Here's What's Really Causing Your Toothache

There you are, just going about your day when you're suddenly struck with a sharp pain on one side of your mouth. Aside from being shocked and a bit confused, pain in and around teeth can often be unbearable. That's because just beyond the hard enamel of our teeth is a soft pulp that makes up the center of the tooth, according to WebMD. This pulp is chock full of some of the most sensitive nerve endings in our bodies.

A toothache may present as a sharp, aching, or throbbing pain in or around a tooth or set of teeth. As a result, you may also experience headaches, sensitivity to hot or cold temperatures, fever, swelling, or a foul odor emanating from the mouth. Some causes of tooth pain may prove to be treatable at home. Others may require the intervention of a dentist, but in order to effectively treat a painful tooth, it is essential to identify the cause of the pain first.

Causes of a toothache

A toothache can be caused by a myriad of things. According to NHS Inform, your tender teeth may be a result of inflamed or infected gums. You might just have a post-movie night popcorn shell stuck in your gums, causing discomfort, or a bigger problem like gingivitis or receding gums could be to blame. Tooth decay can also be the cause. Cavities, which are holes that form in teeth due to enamel erosion, are a common culprit of toothaches.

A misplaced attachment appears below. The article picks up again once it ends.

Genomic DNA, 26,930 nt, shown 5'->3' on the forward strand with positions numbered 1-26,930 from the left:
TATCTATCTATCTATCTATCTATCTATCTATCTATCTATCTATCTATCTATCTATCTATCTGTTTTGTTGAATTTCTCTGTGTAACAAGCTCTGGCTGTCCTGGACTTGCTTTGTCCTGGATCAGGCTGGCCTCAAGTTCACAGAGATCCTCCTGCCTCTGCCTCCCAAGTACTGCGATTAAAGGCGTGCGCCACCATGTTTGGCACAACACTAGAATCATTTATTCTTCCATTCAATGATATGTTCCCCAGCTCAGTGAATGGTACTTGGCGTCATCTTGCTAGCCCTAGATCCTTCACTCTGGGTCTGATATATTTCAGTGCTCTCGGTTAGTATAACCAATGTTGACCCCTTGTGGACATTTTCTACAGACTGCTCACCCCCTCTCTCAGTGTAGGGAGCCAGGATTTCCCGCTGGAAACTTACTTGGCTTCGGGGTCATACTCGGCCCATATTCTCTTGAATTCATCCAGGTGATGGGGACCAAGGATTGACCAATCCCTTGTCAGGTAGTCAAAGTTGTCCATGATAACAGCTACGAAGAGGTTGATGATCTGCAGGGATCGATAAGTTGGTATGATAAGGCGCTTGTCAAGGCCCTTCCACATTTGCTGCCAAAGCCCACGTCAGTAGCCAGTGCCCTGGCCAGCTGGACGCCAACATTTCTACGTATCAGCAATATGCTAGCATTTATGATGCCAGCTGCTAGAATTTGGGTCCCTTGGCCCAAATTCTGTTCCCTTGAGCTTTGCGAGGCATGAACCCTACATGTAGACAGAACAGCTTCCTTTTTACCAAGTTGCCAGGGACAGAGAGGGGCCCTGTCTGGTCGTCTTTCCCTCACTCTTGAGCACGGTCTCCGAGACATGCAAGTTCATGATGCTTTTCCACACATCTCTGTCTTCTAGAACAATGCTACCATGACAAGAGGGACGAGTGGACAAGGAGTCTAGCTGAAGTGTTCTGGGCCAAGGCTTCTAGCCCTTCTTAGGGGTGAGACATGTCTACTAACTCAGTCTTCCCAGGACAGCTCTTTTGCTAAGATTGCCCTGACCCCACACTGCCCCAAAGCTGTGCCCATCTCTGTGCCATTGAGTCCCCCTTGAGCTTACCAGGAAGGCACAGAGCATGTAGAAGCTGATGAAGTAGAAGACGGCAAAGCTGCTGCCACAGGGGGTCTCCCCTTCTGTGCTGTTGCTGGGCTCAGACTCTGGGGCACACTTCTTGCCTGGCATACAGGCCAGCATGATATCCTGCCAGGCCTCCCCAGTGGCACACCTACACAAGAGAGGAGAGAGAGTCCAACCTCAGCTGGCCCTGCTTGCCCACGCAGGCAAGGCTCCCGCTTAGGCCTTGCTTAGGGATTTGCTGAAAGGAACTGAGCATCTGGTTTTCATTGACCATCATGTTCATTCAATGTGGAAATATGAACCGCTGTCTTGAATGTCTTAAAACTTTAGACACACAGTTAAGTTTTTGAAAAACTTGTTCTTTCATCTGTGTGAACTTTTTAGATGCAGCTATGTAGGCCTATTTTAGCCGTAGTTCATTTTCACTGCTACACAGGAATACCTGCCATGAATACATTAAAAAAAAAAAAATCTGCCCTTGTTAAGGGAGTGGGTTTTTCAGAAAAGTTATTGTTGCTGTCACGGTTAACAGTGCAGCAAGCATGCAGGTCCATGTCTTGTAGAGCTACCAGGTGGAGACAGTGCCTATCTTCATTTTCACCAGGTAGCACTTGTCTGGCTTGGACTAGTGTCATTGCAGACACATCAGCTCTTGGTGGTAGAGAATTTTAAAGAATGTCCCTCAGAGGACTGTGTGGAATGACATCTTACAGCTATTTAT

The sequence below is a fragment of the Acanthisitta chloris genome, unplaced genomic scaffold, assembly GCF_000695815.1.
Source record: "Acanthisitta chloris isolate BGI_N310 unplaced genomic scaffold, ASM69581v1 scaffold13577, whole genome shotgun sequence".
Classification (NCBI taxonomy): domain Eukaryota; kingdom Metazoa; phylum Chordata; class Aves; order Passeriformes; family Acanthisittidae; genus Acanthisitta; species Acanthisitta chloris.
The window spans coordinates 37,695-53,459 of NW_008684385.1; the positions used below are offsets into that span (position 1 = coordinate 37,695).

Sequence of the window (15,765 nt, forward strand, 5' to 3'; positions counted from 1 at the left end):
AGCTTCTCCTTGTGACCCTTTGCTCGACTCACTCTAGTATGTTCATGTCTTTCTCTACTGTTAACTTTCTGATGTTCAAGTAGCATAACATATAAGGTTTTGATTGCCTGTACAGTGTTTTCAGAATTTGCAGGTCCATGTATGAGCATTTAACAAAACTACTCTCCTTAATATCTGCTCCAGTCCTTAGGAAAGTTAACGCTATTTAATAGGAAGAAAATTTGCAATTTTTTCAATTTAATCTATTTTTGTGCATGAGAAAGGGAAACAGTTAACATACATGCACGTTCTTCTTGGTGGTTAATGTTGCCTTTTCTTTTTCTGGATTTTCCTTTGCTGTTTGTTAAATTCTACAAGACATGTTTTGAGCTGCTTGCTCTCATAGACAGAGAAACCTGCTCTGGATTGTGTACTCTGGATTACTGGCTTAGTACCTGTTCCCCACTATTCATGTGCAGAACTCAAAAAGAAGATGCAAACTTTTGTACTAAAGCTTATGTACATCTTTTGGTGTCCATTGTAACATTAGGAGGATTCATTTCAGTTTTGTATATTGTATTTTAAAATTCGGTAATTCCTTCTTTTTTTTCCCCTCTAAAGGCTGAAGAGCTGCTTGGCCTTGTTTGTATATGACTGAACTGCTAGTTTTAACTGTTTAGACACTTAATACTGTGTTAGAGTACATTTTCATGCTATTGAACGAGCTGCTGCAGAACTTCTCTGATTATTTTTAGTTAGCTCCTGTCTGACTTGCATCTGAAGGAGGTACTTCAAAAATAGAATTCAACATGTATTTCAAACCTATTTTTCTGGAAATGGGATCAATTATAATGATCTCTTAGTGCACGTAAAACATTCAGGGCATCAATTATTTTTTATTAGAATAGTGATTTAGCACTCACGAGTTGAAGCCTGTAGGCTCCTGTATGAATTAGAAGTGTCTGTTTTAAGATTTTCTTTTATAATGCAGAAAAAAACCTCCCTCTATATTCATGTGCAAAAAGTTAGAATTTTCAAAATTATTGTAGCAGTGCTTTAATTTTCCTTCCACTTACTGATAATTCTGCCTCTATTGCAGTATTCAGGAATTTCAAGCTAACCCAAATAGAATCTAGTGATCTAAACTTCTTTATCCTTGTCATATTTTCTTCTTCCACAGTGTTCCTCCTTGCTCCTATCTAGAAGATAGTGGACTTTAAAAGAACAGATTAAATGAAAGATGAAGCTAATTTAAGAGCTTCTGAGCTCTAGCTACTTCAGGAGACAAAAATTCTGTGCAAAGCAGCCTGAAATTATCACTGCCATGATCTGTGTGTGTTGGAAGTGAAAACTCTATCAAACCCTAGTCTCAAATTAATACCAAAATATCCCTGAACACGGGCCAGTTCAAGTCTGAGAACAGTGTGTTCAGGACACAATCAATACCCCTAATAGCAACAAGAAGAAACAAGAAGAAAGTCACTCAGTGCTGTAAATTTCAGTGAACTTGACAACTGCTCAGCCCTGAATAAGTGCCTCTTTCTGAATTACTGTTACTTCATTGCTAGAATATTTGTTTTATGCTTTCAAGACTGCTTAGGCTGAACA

An abscess (or bacterial infection) inside the tooth could be a cause of pain. When bacteria make their way inside a tooth, a pocket of pus may form and cause severe pain. Because abscesses can be serious, it's important to call your dentist immediately. 

Grinding or clenching of the teeth might cause pain as well, as repetitive motions can wear teeth down. A tooth fracture due to injury may be creating your pain if a tooth has broken or cracked, exposing nerves and causing sharp pain. Similarly, a broken filling can cause the same type of pain.

Treating a toothache

Depending on the cause of the toothache, there are many ways to ease the painful symptoms, according to the Cleveland Clinic. Rinsing with warm salt water or a diluted hydrogen peroxide solution can disinfect and reduce inflammation. If opting for saltwater, mix half a teaspoon of salt into warm water and swish. If hydrogen peroxide is more your speed, combine equal parts water and hydrogen peroxide and hold it in your mouth. Be sure not to swallow it.

Over-the-counter medications, like aspirin and ibuprofen, can reduce inflammation and ease discomfort. If you're treating a child, reach for Tylenol instead.

There are many herbal remedies that can help with the causes of a toothache. Clove oil is a natural antiseptic, and when applied directly to the area, it can act as a disinfectant. The alcohol in vanilla extract has a numbing effect on painful gums, and because it's packed with antioxidants, it can be very healing (per Cleveland Clinic). 

If you want to reach for the big guns, stop by your local plant/herb store and ask for paracress, also referred to as "the toothache plant," according to Healthline. Chewing on the yellow bulbs can offer fast relief via intense numbing. The "buzz buttons," as they've been affectionately nicknamed, have flavonoids that block pain receptors. The plant's antiseptic and anti-inflammatory properties can also aid in a speedy recovery.

If your toothache progresses after trying some of these at-home options for relief, call your dentist and request an appointment.